Wednesday, June 22, 2022

The Truth About Ben and June by Alex Kiester

A heartfelt debut that explores the complexity of a modern-day marriage when a new mother vanishes one morning and her husband must retrace events of their recent past to bring her home.

Love isn’t something that happens to you; it’s something you must choose every day.

From the moment Ben and June met in a hospital waiting room on New Year’s Eve, their love has seemed fated. Looking back at all the tiny, unlikely decisions that brought them together, it was easy to believe their relationship was special. But now, after several years of marriage, June is struggling as a new mom. At times, she wonders about the life she didn’t choose—what might have been if she hadn’t given up the lead role in a famous ballet to start a family. Feeling like a bad mom and more alone than ever, she writes to her deceased mother, hoping for a sign of what she should do next.

One morning, Ben wakes to the sound of his baby and quickly realizes that June is gone, along with her suitcase. As Ben attempts to piece together June’s disappearance, her new friends mention things he knows nothing about—a mysterious petition, June’s falling-out with another mom, her strange fixation on a Greek myth. The more Ben uncovers about June, the more he realizes how little he actually knows her. And now the only way to bring June home is to understand why she left.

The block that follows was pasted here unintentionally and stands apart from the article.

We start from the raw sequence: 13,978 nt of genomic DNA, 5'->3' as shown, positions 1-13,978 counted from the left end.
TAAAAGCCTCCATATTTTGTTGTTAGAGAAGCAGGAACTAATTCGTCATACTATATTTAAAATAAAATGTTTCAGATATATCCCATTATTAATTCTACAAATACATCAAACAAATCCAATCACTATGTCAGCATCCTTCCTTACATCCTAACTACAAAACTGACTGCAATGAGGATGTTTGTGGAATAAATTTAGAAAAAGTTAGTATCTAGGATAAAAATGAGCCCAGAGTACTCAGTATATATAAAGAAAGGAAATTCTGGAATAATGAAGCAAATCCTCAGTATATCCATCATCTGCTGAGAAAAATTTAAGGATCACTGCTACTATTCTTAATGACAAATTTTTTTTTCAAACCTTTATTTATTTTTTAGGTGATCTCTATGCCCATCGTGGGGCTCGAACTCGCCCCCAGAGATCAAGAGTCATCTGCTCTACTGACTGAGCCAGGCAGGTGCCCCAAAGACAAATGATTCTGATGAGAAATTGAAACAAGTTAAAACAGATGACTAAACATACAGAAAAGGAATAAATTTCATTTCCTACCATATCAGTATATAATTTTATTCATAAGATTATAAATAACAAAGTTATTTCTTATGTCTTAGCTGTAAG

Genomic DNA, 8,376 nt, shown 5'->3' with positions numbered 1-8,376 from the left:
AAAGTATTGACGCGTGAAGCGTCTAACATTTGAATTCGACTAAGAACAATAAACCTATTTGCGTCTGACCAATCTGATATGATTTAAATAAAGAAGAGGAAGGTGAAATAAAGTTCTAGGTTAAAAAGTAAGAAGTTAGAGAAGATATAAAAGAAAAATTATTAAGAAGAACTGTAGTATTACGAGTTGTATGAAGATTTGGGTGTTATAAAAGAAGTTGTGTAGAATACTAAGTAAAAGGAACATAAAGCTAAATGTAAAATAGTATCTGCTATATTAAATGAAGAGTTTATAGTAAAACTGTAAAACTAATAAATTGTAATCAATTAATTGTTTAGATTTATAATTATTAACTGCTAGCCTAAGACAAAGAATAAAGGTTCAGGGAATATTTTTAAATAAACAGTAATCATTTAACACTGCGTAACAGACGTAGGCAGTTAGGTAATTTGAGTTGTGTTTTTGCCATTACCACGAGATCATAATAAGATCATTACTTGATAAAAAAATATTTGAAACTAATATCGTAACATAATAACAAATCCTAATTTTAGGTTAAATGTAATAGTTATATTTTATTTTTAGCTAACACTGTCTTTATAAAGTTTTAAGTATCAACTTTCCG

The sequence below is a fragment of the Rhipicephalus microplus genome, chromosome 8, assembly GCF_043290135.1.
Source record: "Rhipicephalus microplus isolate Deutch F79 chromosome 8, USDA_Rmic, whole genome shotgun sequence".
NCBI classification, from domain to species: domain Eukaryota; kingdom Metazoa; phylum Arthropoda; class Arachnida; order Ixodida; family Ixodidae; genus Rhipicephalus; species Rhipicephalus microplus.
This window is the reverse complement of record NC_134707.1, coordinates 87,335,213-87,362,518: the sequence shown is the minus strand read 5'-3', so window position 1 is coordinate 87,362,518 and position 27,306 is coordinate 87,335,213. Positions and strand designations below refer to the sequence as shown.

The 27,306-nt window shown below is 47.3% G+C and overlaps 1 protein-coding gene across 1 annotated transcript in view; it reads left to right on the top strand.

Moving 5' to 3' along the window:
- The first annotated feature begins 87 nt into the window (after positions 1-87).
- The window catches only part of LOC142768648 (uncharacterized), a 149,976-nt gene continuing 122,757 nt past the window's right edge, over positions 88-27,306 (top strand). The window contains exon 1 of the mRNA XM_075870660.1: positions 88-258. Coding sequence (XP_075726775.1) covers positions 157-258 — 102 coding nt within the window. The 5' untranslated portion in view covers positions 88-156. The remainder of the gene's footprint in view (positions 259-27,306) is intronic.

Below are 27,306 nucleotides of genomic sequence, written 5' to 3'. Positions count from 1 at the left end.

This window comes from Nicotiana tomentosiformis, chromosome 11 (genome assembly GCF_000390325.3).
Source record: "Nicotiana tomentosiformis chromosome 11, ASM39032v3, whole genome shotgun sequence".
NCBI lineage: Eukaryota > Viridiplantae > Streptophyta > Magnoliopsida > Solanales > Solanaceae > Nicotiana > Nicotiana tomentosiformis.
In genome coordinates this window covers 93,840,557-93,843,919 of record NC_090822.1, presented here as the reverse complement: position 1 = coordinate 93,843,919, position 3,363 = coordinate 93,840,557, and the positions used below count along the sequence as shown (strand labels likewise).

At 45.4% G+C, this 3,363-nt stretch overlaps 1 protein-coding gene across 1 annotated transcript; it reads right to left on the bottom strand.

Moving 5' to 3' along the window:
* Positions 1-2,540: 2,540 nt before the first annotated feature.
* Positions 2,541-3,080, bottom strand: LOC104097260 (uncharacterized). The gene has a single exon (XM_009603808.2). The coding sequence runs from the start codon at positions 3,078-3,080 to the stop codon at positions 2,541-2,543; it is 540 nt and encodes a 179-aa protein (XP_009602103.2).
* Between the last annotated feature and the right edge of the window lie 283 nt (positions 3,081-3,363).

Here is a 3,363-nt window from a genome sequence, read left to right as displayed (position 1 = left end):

Told through alternating perspectives of husband and wife, The Truth About Ben and June is a witty and wise page-turner about life’s many crossroads and a heartfelt reminder that we create our own destiny.

Paperback, 320 pages
Expected publication June 28, 2022 
by Park Row

The Truth About Ben and June is a thought-provoking story that explores issues that are real and sometimes overlooked.

Told from Ben’s POV and also from letters June wrote to her deceased mother. June talks a lot about the Greek tragedy Medea (I’m not a big fan of Greek mythology but this kind of worked here). New parents Ben and June are an interesting couple and while I struggled to connect with Ben I did feel for June, both before and after the birth of their son. Her struggles were vividly expressed in her letters and I could feel her pain.

The Truth About Ben and June is a story of relationships, whether between husband and wife, mother and daughter, and between friends. This last relationship I struggled with and can’t quite figure out why.

The book started out strong with the mysterious disappearance but slowed down, though my interest was there as I was genuinely curious as to what happened. A good debut that would make a good book club read for a variety of discusses. The ending was okay somewhat convenient and though I didn’t connect (or like) Ben or Kirsten that might have affected my thoughts

My thanks to Park Row Books and Harper Collins Canada for a print ARC (in exchange for a honest review.)  The Truth About Ben and June can be found in book stores next week.

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